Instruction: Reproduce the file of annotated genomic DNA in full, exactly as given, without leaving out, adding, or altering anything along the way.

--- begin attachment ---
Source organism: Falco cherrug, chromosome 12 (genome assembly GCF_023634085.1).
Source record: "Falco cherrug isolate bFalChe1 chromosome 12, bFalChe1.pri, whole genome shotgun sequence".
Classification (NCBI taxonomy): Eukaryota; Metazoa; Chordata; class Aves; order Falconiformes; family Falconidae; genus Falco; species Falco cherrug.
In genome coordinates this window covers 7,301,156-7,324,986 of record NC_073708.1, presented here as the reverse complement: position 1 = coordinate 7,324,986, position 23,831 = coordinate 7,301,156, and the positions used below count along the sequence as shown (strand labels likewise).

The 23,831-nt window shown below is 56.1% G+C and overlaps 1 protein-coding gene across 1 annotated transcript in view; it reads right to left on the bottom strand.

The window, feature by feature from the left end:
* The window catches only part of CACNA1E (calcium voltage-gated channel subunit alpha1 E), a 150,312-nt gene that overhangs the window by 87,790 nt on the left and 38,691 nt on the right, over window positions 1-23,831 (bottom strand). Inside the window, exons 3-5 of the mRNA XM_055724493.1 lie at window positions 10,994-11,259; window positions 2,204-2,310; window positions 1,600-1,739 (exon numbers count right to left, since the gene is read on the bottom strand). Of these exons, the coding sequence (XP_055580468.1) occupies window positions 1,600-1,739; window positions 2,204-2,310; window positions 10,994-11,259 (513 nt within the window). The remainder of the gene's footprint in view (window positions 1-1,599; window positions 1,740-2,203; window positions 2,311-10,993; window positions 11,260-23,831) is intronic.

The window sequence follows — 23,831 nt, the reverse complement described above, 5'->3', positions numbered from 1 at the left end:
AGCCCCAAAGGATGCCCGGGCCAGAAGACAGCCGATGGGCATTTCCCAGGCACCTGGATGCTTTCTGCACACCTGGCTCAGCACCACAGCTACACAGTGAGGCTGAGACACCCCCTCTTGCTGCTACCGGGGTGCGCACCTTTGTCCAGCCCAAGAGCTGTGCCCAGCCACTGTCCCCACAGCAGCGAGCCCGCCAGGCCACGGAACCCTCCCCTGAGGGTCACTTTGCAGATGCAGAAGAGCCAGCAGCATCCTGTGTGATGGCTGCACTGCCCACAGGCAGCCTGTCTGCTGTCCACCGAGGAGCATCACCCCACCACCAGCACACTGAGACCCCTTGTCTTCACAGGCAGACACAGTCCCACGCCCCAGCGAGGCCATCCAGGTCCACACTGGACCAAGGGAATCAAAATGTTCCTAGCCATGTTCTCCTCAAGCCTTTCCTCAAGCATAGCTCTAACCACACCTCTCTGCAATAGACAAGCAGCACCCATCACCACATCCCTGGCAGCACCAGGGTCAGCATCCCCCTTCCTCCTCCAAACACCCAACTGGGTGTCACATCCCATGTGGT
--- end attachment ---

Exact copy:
Source organism: Falco cherrug, chromosome 12 (genome assembly GCF_023634085.1).
Source record: "Falco cherrug isolate bFalChe1 chromosome 12, bFalChe1.pri, whole genome shotgun sequence".
Classification (NCBI taxonomy): Eukaryota; Metazoa; Chordata; class Aves; order Falconiformes; family Falconidae; genus Falco; species Falco cherrug.
In genome coordinates this window covers 7,301,156-7,324,986 of record NC_073708.1, presented here as the reverse complement: position 1 = coordinate 7,324,986, position 23,831 = coordinate 7,301,156, and the positions used below count along the sequence as shown (strand labels likewise).

The 23,831-nt window shown below is 56.1% G+C and overlaps 1 protein-coding gene across 1 annotated transcript in view; it reads right to left on the bottom strand.

The window, feature by feature from the left end:
* The window catches only part of CACNA1E (calcium voltage-gated channel subunit alpha1 E), a 150,312-nt gene that overhangs the window by 87,790 nt on the left and 38,691 nt on the right, over window positions 1-23,831 (bottom strand). Inside the window, exons 3-5 of the mRNA XM_055724493.1 lie at window positions 10,994-11,259; window positions 2,204-2,310; window positions 1,600-1,739 (exon numbers count right to left, since the gene is read on the bottom strand). Of these exons, the coding sequence (XP_055580468.1) occupies window positions 1,600-1,739; window positions 2,204-2,310; window positions 10,994-11,259 (513 nt within the window). The remainder of the gene's footprint in view (window positions 1-1,599; window positions 1,740-2,203; window positions 2,311-10,993; window positions 11,260-23,831) is intronic.

The window sequence follows — 23,831 nt, the reverse complement described above, 5'->3', positions numbered from 1 at the left end:
AGCCCCAAAGGATGCCCGGGCCAGAAGACAGCCGATGGGCATTTCCCAGGCACCTGGATGCTTTCTGCACACCTGGCTCAGCACCACAGCTACACAGTGAGGCTGAGACACCCCCTCTTGCTGCTACCGGGGTGCGCACCTTTGTCCAGCCCAAGAGCTGTGCCCAGCCACTGTCCCCACAGCAGCGAGCCCGCCAGGCCACGGAACCCTCCCCTGAGGGTCACTTTGCAGATGCAGAAGAGCCAGCAGCATCCTGTGTGATGGCTGCACTGCCCACAGGCAGCCTGTCTGCTGTCCACCGAGGAGCATCACCCCACCACCAGCACACTGAGACCCCTTGTCTTCACAGGCAGACACAGTCCCACGCCCCAGCGAGGCCATCCAGGTCCACACTGGACCAAGGGAATCAAAATGTTCCTAGCCATGTTCTCCTCAAGCCTTTCCTCAAGCATAGCTCTAACCACACCTCTCTGCAATAGACAAGCAGCACCCATCACCACATCCCTGGCAGCACCAGGGTCAGCATCCCCCTTCCTCCTCCAAACACCCAACTGGGTGTCACATCCCATGTGGT